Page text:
No breakfast today, we were off to an early start. As our destination was outside of the city centre, we couldn’t get there by walking, as we had for the past few days – in fact, we were worried our 10-trip metro pass wouldn’t pay off (it did in the end, just barely). Waiting opposite the metro station were actually a lot more of the cutely and aptly named marshrutka minibusses going to Tsarkoye Selo/Pushkin than the estate’s website had indicated. Travelling during the low season certainly has its merits, as we didn’t face any queues or tour groups at all once we got there. It was snowing heavily, though, and once again my camera temporarily turned its back on me. Got a sneaky pic of the famed amber room nevertheless.
The adjacent Imperial Lyceum is basically a boarding school converted into a worship place for Alexander Pushkin. The tour (in Russian) we attended educated us on his grades (not so good), room (tiny), handwriting (unintelligible) and work (awesome). But it was rather interesting to see how the elite of that time was groomed. We took the long way home, in the shape of a local bus stopping every 2 minutes or so. Much cheaper than marshrutka+metra, even though some grannies struck up a chat about prices going up all the time.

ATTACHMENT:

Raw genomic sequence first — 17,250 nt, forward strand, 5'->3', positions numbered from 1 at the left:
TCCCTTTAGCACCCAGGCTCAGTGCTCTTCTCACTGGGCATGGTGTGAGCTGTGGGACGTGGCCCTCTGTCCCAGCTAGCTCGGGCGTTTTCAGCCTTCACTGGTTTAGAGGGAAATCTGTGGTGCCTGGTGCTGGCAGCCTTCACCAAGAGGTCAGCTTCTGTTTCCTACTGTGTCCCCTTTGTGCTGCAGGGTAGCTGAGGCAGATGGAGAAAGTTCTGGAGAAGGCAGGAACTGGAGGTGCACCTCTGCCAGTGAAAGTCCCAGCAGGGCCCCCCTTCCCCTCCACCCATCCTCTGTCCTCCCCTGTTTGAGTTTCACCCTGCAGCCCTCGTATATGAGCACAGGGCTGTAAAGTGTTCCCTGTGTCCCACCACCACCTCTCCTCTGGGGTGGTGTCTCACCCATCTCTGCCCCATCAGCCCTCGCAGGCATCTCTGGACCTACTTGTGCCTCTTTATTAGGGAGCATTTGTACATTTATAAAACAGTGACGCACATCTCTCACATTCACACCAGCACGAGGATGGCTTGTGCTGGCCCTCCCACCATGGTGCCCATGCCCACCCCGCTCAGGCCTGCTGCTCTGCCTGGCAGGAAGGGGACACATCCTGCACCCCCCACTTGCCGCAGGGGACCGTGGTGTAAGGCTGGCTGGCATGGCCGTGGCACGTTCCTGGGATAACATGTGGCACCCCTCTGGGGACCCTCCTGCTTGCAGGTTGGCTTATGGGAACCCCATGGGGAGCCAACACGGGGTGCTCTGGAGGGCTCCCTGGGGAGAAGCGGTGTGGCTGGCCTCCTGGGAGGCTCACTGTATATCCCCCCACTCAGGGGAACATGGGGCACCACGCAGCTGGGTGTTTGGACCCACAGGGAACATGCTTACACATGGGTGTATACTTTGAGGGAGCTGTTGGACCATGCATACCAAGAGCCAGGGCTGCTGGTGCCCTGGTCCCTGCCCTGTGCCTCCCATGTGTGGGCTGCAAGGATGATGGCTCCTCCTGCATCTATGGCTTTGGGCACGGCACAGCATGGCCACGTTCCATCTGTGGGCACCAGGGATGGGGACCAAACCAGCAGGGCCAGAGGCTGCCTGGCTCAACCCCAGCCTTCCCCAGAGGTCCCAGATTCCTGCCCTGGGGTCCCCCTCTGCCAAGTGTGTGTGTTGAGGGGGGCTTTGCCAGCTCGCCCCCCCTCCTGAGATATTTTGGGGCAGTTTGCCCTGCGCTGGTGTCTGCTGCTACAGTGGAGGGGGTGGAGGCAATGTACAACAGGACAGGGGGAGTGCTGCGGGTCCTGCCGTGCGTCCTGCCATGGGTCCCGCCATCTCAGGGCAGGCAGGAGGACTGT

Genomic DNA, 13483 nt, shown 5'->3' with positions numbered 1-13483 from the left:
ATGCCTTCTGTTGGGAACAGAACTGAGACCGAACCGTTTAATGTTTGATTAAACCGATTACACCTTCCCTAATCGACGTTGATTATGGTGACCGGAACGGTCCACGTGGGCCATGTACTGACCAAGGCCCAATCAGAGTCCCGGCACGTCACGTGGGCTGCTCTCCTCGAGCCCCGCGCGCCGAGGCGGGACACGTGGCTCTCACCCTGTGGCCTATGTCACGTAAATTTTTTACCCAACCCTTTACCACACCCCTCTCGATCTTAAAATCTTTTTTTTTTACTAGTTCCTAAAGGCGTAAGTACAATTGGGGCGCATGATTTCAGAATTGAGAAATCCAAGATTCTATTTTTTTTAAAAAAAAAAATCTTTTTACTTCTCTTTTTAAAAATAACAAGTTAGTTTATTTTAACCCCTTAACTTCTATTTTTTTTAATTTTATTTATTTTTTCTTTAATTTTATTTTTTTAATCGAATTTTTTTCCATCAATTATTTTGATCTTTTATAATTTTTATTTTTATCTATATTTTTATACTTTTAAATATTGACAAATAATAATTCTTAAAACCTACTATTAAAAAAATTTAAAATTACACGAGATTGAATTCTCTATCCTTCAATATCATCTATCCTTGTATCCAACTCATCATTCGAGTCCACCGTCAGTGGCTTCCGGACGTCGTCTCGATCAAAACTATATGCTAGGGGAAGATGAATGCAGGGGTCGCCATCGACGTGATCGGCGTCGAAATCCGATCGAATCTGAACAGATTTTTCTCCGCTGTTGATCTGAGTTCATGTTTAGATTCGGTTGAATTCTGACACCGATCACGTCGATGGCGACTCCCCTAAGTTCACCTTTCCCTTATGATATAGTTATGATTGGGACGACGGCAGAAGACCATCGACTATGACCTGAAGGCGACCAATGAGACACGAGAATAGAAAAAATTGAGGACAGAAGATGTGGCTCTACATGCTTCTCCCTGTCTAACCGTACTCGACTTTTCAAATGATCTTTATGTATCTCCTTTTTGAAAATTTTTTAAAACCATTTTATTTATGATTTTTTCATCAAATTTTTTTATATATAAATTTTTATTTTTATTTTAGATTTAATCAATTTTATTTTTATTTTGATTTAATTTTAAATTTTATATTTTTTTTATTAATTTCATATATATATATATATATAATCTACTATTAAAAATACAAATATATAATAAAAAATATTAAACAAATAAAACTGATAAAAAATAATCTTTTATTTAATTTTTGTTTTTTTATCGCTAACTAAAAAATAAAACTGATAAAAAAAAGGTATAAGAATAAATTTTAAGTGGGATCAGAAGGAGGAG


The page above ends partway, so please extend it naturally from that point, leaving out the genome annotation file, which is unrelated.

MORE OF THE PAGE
After that trip, we took a stroll down the memory lane at the Museum of Soviet Arcade Machines, one of our personal highlights on this trip. Remember to try the Kvas (fermented lemonade) from the vending machine – yes, it really works still.
We enjoyed a varied Azerbaidjan-style dinner at Baku – a little garishly decorated, but with very attentive service. In short, the perfect venue to watch drunken Russians celebrate with the extended family. Couldn’t get meet-free plov (no surprise, it does take a while to cook, so they can’t handle certain dietary requirements), but the other dishes were quite nice. Just as we were about to leave, a belly dancer graced the stage with a Shamadan (candle holder) on her head.